4) As for hangers I prefer wood but I am gradually wrapping all of my wooden hangers with unbleached muslin. This prevents the wood from reacting with the uniform material and it gives more padded support.

5) In regards to chemical insect treatments...it is a personal choice. I tend to stay away from mothballs. If you are not careful, direct contact with cloth, leather, etc. can result in horrible damage. The smell, which is off-gassing, can also cause stains on certain things. Finally (and this is personal) I just don't like that smell.

6) Use our advice to do what works best for you!!!!!!!!

#14 J_Andrews

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Posted 03 August 2010 - 03:06 PM

Just a word on Those Plastic Tubs We All Love;

This is the season LOW prices. The retail stores (home, hardware, etc.) stock great quantities, in many shapes and sizes, to serve the Off-We-Go-to-College crowd. Years ago, when I noticed them on cutrate sale, I took my stuff out of cardboard and put in in the Tubs. In many cases, I lined the bottoms and sides with newsprint paper (as available from storage and moving outfits such as U-Haul). I also used (recycled!) the cardbaord tubes from rolls of paper towels (flattened a bit) for leather scabbards and such, to isolate them from webbing, etc.

Women know and appreciate METAL tins, such as commonly used for holiday cookies. I used these (rectangular where avaialble) for small items, including insignia. WARNING: Do NOT "steal" these from your women! Hell hath no fury like a female denied her CONTAINERS. Get your own! Thrift stores often have them (the cans, not the women!) at thrifty prices.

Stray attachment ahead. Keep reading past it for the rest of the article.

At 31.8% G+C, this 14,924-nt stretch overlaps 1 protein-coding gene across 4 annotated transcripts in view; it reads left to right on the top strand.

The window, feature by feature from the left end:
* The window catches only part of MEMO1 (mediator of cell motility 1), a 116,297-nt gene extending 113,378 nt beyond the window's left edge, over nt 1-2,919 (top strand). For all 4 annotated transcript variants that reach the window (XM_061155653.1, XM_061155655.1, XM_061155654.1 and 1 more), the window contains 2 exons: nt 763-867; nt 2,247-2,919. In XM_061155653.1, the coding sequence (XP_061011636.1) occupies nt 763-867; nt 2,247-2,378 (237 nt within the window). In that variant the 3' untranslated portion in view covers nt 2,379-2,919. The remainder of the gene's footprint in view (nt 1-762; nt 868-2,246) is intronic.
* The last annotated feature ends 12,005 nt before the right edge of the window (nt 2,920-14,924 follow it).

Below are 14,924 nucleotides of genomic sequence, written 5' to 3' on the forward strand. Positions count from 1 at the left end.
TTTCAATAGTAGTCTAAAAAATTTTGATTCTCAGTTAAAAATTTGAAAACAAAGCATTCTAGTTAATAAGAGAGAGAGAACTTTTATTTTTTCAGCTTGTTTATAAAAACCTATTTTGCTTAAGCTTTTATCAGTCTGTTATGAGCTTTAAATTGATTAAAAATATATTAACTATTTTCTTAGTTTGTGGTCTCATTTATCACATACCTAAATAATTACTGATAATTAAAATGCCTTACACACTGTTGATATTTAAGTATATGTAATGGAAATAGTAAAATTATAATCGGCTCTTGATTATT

I abandoned true mothballs long ago and substituted cedar wood, which is available in various shapes and sizes. About once a year I would "restore" these by snading them (taking off the outer, used-up layer).

#15 Corpsmancollector

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Posted 04 August 2010 - 12:35 AM

Excellent advice.

This is the bible on all matters of artifact preservation - a good thing to have for those concerned:

MUSEUM REGISTRATION METHODS - 5th Edition
Publisher: American Association of Museums
Format: Paper
Number of pages: 516 pages
Date published: 2010
ISBN: 978-1-933253-15-2


Thanks for so many detailed responses! It's much appreciated.

Bluehawk, Thanks for the recommendation on the book. I'll head over to Amazon and see if I can pick up a copy, it would definitely be useful to have around :thumbsup:

#16 Corpsmancollector

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Posted 04 August 2010 - 12:42 AM

Just a few tips that work for me both personally and professionally...

1) Be careful not to wrap things up to tight. Uniforms are made of organic material for the most part and that material needs to breathe. Placing them in a garment bag can cause problems if the bag is airtight or close to airtight. I prefer uniform covers and I have a local seamstress that makes them for me out of unbleached cloth. It is easy to do (two pieces of cloth sewn together with a re-enforced hole for the hanger) and she doesn't charge much.

2) Make sure your uniforms/military stuff is in a stable environment (which it sounds like it will be). You don't want your items subjected to wild changes in temp and humidity.